I assumed my experience here in seaside Nova Scotia was no different than that of most women in North America, that middle-aged and old women are still largely invisible and the gains merely smoke and mirrors. But when I started asking my female friends about aging in our culture something else emerged. I realized my perspective is not the only one. It is, frankly, a white perspective.
Sylvia D. Hamilton is an award-winning filmmaker, journalist, writer and artist. She was kind to me back when I published my first novel in 2002, when I was young, broke and mentally ill. She’s continued to inspire me through the years. Sylvia is in her early 70s, still immersed in her art and African Nova Scotian community. She reminds me that we can’t consider women and aging without addressing race, ethnicity and class. As a white woman, my goal was to lurch my way to middle class, where I remain as invisible as I was in my working-poor background. But Sylvia’s identity is rooted in community and her ancestry and how this has defined her at all stages in her life. This is what matters to her.
“White supremacy has obliterated many of the experiences of women of African descent, but that doesn’t mean they didn’t exist,” Sylvia says.
She reminds me how my experience of aging is influenced by the white world, and by patriarchal capitalism, which encourages us to consume, to comply. It’s a world where domestic work isn’t valued, where child-bearing and rearing have no significant meaning when we think of accomplishments. Sylvia points out that dominant society still qualify women’s work – she’s “just a nurse” or “just a teacher” or “just a mother” as though their work isn’t of value.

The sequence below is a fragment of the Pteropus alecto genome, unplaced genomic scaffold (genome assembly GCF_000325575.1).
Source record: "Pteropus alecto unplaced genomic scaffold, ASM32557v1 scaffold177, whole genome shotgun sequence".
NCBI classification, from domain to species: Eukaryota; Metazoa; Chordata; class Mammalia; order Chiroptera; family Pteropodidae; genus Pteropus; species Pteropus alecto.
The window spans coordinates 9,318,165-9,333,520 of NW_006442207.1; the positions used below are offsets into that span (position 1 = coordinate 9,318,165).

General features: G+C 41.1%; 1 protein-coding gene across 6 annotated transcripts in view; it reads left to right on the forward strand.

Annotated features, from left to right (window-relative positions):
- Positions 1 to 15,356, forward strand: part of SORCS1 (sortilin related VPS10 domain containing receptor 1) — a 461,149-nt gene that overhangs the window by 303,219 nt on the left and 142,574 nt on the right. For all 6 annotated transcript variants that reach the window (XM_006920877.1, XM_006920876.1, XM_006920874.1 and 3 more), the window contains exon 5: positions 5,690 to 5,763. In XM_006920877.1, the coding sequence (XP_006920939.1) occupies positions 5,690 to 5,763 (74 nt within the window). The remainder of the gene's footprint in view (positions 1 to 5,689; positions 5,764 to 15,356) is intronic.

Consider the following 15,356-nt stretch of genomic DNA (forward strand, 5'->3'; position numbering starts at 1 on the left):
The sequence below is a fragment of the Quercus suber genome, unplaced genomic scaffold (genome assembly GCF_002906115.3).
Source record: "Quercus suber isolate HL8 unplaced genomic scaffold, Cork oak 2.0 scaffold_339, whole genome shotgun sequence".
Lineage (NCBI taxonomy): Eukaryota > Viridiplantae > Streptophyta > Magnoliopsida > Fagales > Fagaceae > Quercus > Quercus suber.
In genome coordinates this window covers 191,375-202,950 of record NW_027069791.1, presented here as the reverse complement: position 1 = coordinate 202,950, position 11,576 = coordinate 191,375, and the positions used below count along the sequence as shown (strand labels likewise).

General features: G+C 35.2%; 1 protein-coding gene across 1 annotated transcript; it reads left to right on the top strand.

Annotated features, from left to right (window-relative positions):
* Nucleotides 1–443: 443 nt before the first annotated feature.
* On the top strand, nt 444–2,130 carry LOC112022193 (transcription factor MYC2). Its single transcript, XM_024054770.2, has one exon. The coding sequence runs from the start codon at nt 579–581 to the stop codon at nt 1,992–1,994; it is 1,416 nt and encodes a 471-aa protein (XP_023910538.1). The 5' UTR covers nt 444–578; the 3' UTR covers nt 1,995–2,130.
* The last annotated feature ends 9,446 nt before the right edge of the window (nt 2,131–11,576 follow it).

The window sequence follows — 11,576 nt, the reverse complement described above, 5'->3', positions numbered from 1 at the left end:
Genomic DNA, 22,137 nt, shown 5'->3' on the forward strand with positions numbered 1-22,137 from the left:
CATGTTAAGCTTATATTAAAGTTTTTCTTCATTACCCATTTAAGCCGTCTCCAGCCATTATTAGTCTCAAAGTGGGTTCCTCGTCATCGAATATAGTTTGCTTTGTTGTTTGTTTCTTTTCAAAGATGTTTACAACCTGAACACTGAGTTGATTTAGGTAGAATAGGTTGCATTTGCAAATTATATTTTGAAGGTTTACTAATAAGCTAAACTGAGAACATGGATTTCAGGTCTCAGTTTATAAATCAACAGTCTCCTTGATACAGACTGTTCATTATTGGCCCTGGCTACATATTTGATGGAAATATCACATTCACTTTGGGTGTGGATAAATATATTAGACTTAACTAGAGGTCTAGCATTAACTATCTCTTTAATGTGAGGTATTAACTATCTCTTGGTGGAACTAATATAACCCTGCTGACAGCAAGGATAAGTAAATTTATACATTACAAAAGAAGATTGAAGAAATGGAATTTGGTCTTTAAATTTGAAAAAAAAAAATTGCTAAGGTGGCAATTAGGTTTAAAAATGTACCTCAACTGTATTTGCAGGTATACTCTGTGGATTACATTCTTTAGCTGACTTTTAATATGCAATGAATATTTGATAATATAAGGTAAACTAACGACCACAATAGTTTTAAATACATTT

I became friends with Amanda Peters when she took a creative writing course I taught. At that time, she was working for her community, Glooscap First Nation, as the director of policy and planning. Amanda’s in her 40s and I’m in my 50s. She had cervical cancer, the same kind I had, but she had a hysterectomy and wasn’t able to have children. Mine was caught earlier. I had a baby, at what is called advanced maternal age. Amanda is a fiction writer, and now a manager in Capacity Development for the First Nations Financial Management Board. Amanda says in the culture of the Mi’kmaq there is great respect for the old matriarch, a reverence for earned wisdom and experience. Visible age is a mark of this wisdom and insight. Despite Amanda’s many accomplishments, being unmarried and childless instantly disqualifies her from having value in any society. Amanda says she looks forward to the day when she’s an old woman, worthy of respect for the wisdom and knowledge she hopes to have earned, whether she is childless or not. This is not the settler way, that’s for sure.